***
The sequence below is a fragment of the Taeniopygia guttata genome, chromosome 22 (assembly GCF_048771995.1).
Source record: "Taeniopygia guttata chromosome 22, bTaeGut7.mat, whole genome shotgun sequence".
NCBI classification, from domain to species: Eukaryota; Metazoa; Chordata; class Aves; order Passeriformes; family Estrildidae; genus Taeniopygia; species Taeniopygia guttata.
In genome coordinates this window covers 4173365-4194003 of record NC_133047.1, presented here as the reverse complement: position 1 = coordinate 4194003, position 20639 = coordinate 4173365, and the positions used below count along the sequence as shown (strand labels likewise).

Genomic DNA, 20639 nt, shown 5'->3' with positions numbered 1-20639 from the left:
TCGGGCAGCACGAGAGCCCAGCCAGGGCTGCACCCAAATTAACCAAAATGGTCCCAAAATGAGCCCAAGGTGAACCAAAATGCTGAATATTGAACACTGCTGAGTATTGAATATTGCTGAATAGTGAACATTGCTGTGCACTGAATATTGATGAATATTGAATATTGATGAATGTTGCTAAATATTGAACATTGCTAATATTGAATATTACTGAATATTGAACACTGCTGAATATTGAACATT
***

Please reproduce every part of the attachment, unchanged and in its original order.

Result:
The sequence below is a fragment of the Taeniopygia guttata genome, chromosome 22 (assembly GCF_048771995.1).
Source record: "Taeniopygia guttata chromosome 22, bTaeGut7.mat, whole genome shotgun sequence".
NCBI classification, from domain to species: Eukaryota; Metazoa; Chordata; class Aves; order Passeriformes; family Estrildidae; genus Taeniopygia; species Taeniopygia guttata.
In genome coordinates this window covers 4173365-4194003 of record NC_133047.1, presented here as the reverse complement: position 1 = coordinate 4194003, position 20639 = coordinate 4173365, and the positions used below count along the sequence as shown (strand labels likewise).

Genomic DNA, 20639 nt, shown 5'->3' with positions numbered 1-20639 from the left:
TCGGGCAGCACGAGAGCCCAGCCAGGGCTGCACCCAAATTAACCAAAATGGTCCCAAAATGAGCCCAAGGTGAACCAAAATGCTGAATATTGAACACTGCTGAGTATTGAATATTGCTGAATAGTGAACATTGCTGTGCACTGAATATTGATGAATATTGAATATTGATGAATGTTGCTAAATATTGAACATTGCTAATATTGAATATTACTGAATATTGAACACTGCTGAATATTGAACATT